"A man should never plant a garden larger than his wife can take care of."
~T. H. Everett
It's undisputed--everyone loves flowers. But flowers are not the only way to introduce vibrant beauty into the landscape. We would like to introduce you to a couple of beautiful and unique candidates to include in your flower garden this fall--ornamental cabbage and ornamental kale.
Ornamental cabbage and kale are related to the cabbage and kale we eat; in a pinch, you actually could eat the ornamental types even though they are not as tender and flavorful as their culinary cousins. But what they lack in tastiness, they more than make up for in their beauty.
Even though they are sometimes referred to as flowering cabbage and flowering kale, it is their leaves that provide the color. The arrangements of the leaves on both types form a flower-like rosette which lasts all through the cool season, unlike actual flowers.
Only when the weather begins to warm in the spring, do they produce flowers--you will notice the plant "stretching" and a vertical flower-stalk emerging from the center. This is your signal that it is time to remove them and replace them with a warm-season annual.
Because of the plant's propensity to flower and set seed when the weather is warm, it is best to wait to plant it until you can be fairly certai
n that the weather has cooled off sufficiently in the fall. The color of the foliage, which ranges from a mixture of purple, rosy-lavender and white, will become more and more vibrant as the weather gets cooler. You will notice the most vibrant colors after periods of frost.
You will also avoid having to deal with some of the pests common to the cabbage family (such as cabbage loopers) by postponing your planting until the weather has cooled.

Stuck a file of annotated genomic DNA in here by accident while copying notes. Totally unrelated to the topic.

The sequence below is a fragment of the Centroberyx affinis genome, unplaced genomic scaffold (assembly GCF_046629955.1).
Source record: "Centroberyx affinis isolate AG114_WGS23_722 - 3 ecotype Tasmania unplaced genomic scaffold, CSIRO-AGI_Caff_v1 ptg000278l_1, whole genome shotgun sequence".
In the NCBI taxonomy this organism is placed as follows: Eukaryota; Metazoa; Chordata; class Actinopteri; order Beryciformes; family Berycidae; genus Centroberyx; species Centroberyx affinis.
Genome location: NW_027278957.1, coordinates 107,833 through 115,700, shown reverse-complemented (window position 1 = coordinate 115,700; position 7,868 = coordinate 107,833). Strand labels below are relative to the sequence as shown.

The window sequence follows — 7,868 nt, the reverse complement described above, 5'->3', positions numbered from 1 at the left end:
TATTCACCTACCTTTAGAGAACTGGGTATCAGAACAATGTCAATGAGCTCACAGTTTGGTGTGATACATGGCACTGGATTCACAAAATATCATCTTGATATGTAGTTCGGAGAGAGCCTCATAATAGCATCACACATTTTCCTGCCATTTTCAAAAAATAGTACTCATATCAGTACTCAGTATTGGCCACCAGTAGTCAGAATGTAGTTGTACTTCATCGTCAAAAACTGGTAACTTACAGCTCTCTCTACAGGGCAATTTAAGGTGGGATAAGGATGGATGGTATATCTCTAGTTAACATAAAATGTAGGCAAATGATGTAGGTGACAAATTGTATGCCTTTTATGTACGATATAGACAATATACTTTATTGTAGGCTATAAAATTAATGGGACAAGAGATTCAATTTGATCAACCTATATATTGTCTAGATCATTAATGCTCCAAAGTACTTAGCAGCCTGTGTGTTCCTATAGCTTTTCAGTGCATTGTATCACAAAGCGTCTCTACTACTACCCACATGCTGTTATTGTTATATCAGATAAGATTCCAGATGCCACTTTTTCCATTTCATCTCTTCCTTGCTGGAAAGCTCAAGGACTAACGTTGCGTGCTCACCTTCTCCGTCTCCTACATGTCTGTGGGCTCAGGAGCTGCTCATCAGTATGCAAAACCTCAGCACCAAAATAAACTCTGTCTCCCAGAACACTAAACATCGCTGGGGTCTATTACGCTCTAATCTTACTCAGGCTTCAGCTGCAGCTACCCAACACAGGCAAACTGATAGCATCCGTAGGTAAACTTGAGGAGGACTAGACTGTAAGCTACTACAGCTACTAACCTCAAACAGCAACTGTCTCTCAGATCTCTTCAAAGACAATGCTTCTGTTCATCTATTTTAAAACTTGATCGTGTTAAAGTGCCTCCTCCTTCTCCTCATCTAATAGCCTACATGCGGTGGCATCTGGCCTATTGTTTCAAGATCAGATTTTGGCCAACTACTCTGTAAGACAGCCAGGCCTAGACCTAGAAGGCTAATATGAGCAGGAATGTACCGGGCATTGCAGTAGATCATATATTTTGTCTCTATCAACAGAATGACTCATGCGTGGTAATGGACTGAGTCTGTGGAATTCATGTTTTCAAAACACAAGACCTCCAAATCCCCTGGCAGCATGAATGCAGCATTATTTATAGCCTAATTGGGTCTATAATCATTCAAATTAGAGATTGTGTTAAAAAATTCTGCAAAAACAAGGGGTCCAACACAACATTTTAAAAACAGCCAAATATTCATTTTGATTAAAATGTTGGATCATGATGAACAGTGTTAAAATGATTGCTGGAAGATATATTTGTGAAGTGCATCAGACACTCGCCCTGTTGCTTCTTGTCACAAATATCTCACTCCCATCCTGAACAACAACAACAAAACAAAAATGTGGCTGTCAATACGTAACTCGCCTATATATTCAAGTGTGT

While ornamental cabbage and kale can grow to a height and width of about 18", it is best to purchase larger plants that are about the size you would like them to stay. The reason for this is that if they are root-bound (which they quite often are in containers) they will not grow much larger.
Look for plants that are stocky and full rather than tall and narrow, with the color combinations that you like. If you select a plant that fits all your requirements but has a "trunk" before the foliage begins, simply plant it deeper, up to the first set of leaves; ornamental cabbages and kales are among a very small group of plants that will tolerate having the soil level raised along the main stem.
What is the difference between ornamental cabbage and ornamental kale? The leaves of ornamental cabbage have smooth margins while ornamental kale has fringed or serrated leaves. Pick whichever plants appeal to you, using all one type or mixing them for interest.
You will get the most "bang for your buck", however, if you use them in groupings or mass plantings, rather than sporadically planted throughout the flower bed or lined up like soldiers.
If your flower bed has some depth to it, a great combination would be groupings of ornamental cabbage and/or ornamental kale with a foreground planting of pansies.
Container planting is another great use for these colorful plants. In this instance, you can get away with using one plant as the main focal point in the pot, possibly surrounded by smaller annuals such as pansies, violas or dianthus.